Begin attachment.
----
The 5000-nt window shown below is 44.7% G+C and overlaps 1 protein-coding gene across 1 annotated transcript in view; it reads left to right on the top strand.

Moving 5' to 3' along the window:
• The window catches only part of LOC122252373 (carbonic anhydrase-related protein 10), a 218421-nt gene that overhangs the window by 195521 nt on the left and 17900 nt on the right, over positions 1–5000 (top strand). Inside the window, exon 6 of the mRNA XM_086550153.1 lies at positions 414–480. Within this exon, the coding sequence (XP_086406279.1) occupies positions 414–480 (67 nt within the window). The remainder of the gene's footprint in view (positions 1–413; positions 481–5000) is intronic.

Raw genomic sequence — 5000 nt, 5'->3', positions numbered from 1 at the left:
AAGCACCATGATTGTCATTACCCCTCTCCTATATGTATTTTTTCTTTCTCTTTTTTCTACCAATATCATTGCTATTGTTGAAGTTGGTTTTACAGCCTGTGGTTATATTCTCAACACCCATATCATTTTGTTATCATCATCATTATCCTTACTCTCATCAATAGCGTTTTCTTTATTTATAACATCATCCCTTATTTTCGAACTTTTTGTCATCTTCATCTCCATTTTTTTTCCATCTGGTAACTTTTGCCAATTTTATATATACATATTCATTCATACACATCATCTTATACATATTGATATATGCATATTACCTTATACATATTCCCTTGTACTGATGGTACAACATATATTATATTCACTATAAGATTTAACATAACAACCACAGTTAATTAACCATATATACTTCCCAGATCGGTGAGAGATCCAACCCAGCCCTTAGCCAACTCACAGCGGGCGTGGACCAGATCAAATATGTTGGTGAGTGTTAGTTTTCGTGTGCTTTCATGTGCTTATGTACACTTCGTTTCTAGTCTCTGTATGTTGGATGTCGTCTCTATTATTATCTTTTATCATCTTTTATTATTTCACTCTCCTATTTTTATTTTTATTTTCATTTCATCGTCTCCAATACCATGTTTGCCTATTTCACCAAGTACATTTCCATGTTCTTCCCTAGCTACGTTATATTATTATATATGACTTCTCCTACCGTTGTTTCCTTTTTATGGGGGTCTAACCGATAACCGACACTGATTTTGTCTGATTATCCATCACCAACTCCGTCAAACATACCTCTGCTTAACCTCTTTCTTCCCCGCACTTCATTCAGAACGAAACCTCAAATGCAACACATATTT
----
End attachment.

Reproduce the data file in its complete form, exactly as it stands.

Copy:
The 5000-nt window shown below is 44.7% G+C and overlaps 1 protein-coding gene across 1 annotated transcript in view; it reads left to right on the top strand.

Moving 5' to 3' along the window:
• The window catches only part of LOC122252373 (carbonic anhydrase-related protein 10), a 218421-nt gene that overhangs the window by 195521 nt on the left and 17900 nt on the right, over positions 1–5000 (top strand). Inside the window, exon 6 of the mRNA XM_086550153.1 lies at positions 414–480. Within this exon, the coding sequence (XP_086406279.1) occupies positions 414–480 (67 nt within the window). The remainder of the gene's footprint in view (positions 1–413; positions 481–5000) is intronic.

Raw genomic sequence — 5000 nt, 5'->3', positions numbered from 1 at the left:
AAGCACCATGATTGTCATTACCCCTCTCCTATATGTATTTTTTCTTTCTCTTTTTTCTACCAATATCATTGCTATTGTTGAAGTTGGTTTTACAGCCTGTGGTTATATTCTCAACACCCATATCATTTTGTTATCATCATCATTATCCTTACTCTCATCAATAGCGTTTTCTTTATTTATAACATCATCCCTTATTTTCGAACTTTTTGTCATCTTCATCTCCATTTTTTTTCCATCTGGTAACTTTTGCCAATTTTATATATACATATTCATTCATACACATCATCTTATACATATTGATATATGCATATTACCTTATACATATTCCCTTGTACTGATGGTACAACATATATTATATTCACTATAAGATTTAACATAACAACCACAGTTAATTAACCATATATACTTCCCAGATCGGTGAGAGATCCAACCCAGCCCTTAGCCAACTCACAGCGGGCGTGGACCAGATCAAATATGTTGGTGAGTGTTAGTTTTCGTGTGCTTTCATGTGCTTATGTACACTTCGTTTCTAGTCTCTGTATGTTGGATGTCGTCTCTATTATTATCTTTTATCATCTTTTATTATTTCACTCTCCTATTTTTATTTTTATTTTCATTTCATCGTCTCCAATACCATGTTTGCCTATTTCACCAAGTACATTTCCATGTTCTTCCCTAGCTACGTTATATTATTATATATGACTTCTCCTACCGTTGTTTCCTTTTTATGGGGGTCTAACCGATAACCGACACTGATTTTGTCTGATTATCCATCACCAACTCCGTCAAACATACCTCTGCTTAACCTCTTTCTTCCCCGCACTTCATTCAGAACGAAACCTCAAATGCAACACATATTT